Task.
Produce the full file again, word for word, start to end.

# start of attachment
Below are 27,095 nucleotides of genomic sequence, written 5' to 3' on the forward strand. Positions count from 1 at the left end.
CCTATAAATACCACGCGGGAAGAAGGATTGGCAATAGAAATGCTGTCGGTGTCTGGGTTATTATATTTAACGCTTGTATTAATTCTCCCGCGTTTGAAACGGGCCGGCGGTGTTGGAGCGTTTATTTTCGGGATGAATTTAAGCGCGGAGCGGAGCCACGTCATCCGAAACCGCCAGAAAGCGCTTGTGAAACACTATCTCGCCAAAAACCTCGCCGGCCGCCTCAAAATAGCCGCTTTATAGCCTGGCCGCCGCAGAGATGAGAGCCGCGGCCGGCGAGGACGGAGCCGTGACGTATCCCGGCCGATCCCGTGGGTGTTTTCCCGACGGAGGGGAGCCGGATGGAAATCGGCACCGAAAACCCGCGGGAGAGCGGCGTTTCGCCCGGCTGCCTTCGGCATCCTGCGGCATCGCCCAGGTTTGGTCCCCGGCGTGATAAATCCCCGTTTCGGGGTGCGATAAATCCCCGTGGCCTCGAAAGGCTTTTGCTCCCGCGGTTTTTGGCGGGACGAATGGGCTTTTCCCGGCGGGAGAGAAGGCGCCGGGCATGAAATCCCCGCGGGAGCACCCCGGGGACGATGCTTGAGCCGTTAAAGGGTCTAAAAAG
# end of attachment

Below are 27,095 nucleotides of genomic sequence, written 5' to 3' on the forward strand. Positions count from 1 at the left end.
CCTATAAATACCACGCGGGAAGAAGGATTGGCAATAGAAATGCTGTCGGTGTCTGGGTTATTATATTTAACGCTTGTATTAATTCTCCCGCGTTTGAAACGGGCCGGCGGTGTTGGAGCGTTTATTTTCGGGATGAATTTAAGCGCGGAGCGGAGCCACGTCATCCGAAACCGCCAGAAAGCGCTTGTGAAACACTATCTCGCCAAAAACCTCGCCGGCCGCCTCAAAATAGCCGCTTTATAGCCTGGCCGCCGCAGAGATGAGAGCCGCGGCCGGCGAGGACGGAGCCGTGACGTATCCCGGCCGATCCCGTGGGTGTTTTCCCGACGGAGGGGAGCCGGATGGAAATCGGCACCGAAAACCCGCGGGAGAGCGGCGTTTCGCCCGGCTGCCTTCGGCATCCTGCGGCATCGCCCAGGTTTGGTCCCCGGCGTGATAAATCCCCGTTTCGGGGTGCGATAAATCCCCGTGGCCTCGAAAGGCTTTTGCTCCCGCGGTTTTTGGCGGGACGAATGGGCTTTTCCCGGCGGGAGAGAAGGCGCCGGGCATGAAATCCCCGCGGGAGCACCCCGGGGACGATGCTTGAGCCGTTAAAGGGTCTAAAAAG